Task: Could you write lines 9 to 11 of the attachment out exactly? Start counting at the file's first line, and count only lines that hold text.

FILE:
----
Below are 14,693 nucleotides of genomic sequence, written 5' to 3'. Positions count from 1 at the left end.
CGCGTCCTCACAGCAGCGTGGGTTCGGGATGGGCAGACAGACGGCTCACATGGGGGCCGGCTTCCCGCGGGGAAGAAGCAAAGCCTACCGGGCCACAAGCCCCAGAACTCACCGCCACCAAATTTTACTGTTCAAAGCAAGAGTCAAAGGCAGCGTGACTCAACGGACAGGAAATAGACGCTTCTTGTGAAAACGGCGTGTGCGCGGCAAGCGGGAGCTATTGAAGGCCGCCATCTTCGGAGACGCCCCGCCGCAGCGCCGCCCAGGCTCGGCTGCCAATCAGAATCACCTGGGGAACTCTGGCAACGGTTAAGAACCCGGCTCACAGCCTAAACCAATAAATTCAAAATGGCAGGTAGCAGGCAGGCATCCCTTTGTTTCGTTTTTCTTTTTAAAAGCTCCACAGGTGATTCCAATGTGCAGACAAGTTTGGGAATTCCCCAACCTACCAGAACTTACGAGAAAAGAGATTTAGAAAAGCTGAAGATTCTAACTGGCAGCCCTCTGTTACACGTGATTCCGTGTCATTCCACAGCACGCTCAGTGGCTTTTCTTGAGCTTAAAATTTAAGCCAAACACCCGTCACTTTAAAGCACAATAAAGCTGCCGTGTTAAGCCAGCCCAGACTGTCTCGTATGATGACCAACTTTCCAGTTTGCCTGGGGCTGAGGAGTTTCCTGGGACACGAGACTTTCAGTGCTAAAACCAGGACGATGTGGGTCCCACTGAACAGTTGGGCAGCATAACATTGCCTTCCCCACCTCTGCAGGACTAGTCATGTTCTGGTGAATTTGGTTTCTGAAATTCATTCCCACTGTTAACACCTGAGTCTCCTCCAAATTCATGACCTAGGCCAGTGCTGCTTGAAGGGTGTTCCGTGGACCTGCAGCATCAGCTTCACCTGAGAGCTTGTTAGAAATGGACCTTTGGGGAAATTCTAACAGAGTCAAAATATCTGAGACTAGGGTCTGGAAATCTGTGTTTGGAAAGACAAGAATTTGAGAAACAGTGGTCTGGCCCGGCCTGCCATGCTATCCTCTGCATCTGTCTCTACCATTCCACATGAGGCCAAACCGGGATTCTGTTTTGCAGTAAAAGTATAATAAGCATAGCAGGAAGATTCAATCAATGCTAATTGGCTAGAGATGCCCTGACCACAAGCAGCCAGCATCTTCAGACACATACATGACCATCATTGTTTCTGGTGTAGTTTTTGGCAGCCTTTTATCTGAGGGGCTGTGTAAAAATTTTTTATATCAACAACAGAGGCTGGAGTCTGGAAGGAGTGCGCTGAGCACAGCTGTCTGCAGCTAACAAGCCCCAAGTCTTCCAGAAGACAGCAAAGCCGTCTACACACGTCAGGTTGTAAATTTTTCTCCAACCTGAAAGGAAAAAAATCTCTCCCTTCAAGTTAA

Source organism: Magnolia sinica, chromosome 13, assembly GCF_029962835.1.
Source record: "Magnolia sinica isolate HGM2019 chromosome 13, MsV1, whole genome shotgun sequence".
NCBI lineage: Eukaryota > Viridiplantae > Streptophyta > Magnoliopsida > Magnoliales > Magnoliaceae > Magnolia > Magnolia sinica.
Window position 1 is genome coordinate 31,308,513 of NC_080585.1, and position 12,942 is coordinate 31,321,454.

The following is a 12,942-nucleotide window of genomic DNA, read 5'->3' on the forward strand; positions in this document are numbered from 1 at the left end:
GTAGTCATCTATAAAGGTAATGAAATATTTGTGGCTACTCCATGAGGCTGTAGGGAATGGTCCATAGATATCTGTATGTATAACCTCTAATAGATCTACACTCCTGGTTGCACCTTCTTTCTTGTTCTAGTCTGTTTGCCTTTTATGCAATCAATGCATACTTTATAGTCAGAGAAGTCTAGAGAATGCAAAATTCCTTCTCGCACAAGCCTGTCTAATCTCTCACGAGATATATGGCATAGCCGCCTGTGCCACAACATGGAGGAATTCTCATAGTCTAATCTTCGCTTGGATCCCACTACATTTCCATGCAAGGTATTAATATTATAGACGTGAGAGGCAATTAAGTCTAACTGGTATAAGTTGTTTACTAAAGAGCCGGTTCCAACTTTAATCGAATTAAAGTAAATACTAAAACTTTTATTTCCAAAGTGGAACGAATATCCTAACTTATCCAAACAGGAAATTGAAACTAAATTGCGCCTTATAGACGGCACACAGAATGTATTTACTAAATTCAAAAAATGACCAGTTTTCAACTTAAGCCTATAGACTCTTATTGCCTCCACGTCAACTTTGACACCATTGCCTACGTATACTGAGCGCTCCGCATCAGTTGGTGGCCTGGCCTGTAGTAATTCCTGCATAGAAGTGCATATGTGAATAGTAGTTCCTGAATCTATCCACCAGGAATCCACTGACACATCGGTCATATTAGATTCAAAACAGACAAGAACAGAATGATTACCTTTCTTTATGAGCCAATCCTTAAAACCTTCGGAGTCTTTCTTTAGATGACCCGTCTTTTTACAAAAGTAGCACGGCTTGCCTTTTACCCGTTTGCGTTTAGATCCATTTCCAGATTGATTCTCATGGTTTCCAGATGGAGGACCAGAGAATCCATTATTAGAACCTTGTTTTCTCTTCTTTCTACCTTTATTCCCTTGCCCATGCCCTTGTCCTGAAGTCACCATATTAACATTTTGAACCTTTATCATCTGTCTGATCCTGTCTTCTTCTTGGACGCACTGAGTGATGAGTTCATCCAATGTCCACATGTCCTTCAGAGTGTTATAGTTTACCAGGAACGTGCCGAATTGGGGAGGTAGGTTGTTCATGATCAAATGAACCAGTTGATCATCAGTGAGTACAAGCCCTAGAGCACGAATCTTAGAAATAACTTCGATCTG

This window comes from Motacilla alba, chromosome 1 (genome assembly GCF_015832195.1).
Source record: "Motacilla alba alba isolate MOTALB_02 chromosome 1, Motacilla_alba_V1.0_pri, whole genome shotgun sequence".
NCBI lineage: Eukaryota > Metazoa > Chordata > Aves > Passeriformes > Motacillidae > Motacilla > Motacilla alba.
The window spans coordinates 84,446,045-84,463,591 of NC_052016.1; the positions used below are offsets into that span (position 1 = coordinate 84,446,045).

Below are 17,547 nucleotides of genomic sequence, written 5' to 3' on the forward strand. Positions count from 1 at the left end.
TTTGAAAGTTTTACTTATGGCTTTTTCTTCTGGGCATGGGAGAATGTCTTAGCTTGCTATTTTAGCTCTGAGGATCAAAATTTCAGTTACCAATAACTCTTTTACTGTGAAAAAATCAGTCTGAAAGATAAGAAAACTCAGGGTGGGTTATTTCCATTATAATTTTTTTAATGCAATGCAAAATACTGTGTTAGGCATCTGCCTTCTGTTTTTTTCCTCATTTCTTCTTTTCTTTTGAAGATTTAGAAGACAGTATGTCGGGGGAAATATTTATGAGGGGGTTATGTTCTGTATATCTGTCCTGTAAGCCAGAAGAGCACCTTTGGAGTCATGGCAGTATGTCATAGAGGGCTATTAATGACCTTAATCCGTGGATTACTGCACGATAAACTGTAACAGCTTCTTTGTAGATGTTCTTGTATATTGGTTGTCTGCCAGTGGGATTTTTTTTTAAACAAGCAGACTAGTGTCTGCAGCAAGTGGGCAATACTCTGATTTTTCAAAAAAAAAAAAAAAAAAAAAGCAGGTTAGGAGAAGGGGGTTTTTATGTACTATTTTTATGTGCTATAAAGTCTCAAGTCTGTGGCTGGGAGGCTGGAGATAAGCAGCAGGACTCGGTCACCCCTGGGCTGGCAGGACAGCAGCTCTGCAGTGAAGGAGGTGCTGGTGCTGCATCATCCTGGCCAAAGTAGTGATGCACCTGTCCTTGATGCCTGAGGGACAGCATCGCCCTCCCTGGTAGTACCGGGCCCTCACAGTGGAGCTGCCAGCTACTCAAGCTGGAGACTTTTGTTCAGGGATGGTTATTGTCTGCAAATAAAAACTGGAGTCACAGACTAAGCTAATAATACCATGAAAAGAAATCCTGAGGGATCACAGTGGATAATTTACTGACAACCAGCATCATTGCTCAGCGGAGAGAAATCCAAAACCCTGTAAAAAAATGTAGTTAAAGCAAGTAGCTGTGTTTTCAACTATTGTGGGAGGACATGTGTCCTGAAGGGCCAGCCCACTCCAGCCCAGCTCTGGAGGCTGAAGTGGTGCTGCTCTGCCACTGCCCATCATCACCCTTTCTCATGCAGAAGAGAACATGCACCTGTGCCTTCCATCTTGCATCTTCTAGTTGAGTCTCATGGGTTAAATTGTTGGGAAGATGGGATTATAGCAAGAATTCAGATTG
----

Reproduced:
This window comes from Motacilla alba, chromosome 1 (genome assembly GCF_015832195.1).
Source record: "Motacilla alba alba isolate MOTALB_02 chromosome 1, Motacilla_alba_V1.0_pri, whole genome shotgun sequence".
NCBI lineage: Eukaryota > Metazoa > Chordata > Aves > Passeriformes > Motacillidae > Motacilla > Motacilla alba.